Rock climbing day!!! A few weeks prior, I had met Rusty Talbot, of North Country Climbing Center, at Granite Outdoor Alliance’s Graniteer event and we got to talking during a climbing session he was hosting. He was kind enough to offer his guiding services when I told him I was going on this trip and wanted to get in some more outdoor climbing — which is how we ended up braving the New Hampshire chill this October morning.
After a short practice route to refresh my skills and get me familiarized with climbing a multi-pitch route, we hiked the mile or so up to the beginning of the pitch… just in time for it to start hailing. We decided to wait it out, but after hiking the surrounding area to stay warm – and, ironically, ending up colder and wetter – Rusty made the decision to call it and we headed back down.
As disappointed as I was, I knew it was the right move and thankfully, we covered a lot of climbing theory and history while hiking together, so it was still a great day for my climbing knowledge if not my actual skills.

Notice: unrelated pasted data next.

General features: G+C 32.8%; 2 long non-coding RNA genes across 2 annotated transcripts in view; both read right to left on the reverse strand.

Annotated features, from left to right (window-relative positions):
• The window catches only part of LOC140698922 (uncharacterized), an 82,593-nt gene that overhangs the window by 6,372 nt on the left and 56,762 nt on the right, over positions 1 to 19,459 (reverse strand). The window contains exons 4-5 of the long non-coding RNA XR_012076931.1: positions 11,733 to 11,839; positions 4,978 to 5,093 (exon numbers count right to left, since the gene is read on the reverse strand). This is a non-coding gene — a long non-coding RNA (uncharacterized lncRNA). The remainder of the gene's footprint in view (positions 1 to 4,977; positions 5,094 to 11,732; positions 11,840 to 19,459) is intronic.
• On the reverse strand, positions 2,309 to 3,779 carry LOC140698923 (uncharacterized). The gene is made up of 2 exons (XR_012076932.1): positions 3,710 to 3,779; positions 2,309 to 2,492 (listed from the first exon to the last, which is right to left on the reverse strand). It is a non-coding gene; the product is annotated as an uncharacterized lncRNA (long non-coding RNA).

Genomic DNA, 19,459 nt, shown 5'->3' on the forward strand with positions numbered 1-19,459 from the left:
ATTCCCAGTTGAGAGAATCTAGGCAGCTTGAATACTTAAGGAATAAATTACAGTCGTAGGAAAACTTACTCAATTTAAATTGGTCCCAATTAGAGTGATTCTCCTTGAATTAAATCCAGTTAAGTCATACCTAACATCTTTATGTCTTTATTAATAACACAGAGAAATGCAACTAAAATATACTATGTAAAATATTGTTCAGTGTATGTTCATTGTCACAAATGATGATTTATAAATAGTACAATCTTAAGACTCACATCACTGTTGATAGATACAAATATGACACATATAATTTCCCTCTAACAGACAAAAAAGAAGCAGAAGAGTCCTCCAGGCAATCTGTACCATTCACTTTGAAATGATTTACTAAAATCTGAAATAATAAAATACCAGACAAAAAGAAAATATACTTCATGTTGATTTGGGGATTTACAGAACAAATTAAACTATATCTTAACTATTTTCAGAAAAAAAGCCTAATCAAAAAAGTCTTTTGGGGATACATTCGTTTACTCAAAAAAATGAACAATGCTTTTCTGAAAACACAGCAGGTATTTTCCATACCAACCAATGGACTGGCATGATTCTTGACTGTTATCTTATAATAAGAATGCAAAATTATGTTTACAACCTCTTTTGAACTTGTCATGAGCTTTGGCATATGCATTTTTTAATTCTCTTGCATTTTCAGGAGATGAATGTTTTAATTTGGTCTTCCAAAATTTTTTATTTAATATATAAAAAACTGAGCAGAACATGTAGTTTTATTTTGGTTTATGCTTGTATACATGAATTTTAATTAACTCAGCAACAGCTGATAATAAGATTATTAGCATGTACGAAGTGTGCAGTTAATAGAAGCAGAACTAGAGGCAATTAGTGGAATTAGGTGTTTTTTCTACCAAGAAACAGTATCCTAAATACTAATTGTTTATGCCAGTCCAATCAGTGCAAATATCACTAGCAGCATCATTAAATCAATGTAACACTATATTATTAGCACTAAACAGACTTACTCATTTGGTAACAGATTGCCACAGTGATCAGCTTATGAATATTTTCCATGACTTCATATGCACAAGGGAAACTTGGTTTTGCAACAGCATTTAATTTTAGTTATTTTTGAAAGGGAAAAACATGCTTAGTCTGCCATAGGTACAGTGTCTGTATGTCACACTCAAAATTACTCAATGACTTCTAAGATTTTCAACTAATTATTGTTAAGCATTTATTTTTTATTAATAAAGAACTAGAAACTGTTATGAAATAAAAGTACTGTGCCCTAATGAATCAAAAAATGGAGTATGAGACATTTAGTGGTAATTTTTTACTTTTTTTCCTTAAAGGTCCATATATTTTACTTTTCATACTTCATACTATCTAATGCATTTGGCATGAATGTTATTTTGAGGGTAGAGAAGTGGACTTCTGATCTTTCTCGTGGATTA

To end the day on a higher note, Sameer and I enjoyed dinner in Littleton, NH before heading back to the campsite for the night.
Location: Franconia Notch State Park, New Hampshire
Gear: 2024 Aurora ™ 3P tent, Roamer™ sleeping pad, Disco™ Women's down sleeping bag, Fillo™ camping pillow, Tensor™ All-Season sleeping pad stacked on top of a Flyer™, Kayu™ Men’s 15 down mummy sleeping bag, a (discontinued, sorry) Puffin™ blanket, Vantage™ 30L (coming soon!)
Fall Foliage Report: Best day yet. The humidity made everything look more vibrant, and watching the fog roll through the valley as we waited out the hail really added to the autumnal ambiance.
S’mores Eaten: 3
After an extensive photo shoot of Sameer making his morning coffee on a Moonlander, while sitting in a Moonlite, (with the 2024 Aurora looking fabulous in the foliage), we were off. The drive out of Franconia Notch State Park was amazing and finally gave me the views I had been dreaming of! From the park, we drove to the Northeast Kingdom in Vermont where we sat on the shore of Lake Willoughby and enjoyed the view despite the rain.
We whipped up a hot lunch before driving up Mt. Pisgah and then trudged, shin-deep, through the fallen leaves to explore some smaller ponds. It was a misty, foggy, fall delight.
Next, we drove through Stowe, Vermont (which is painfully quaint and has the tourist traffic to prove it) on our way to an equally busy cider mill in Waterbury, Vermont. After refueling with some hot apple cider donuts, I was ready to get back to the serenity of nature.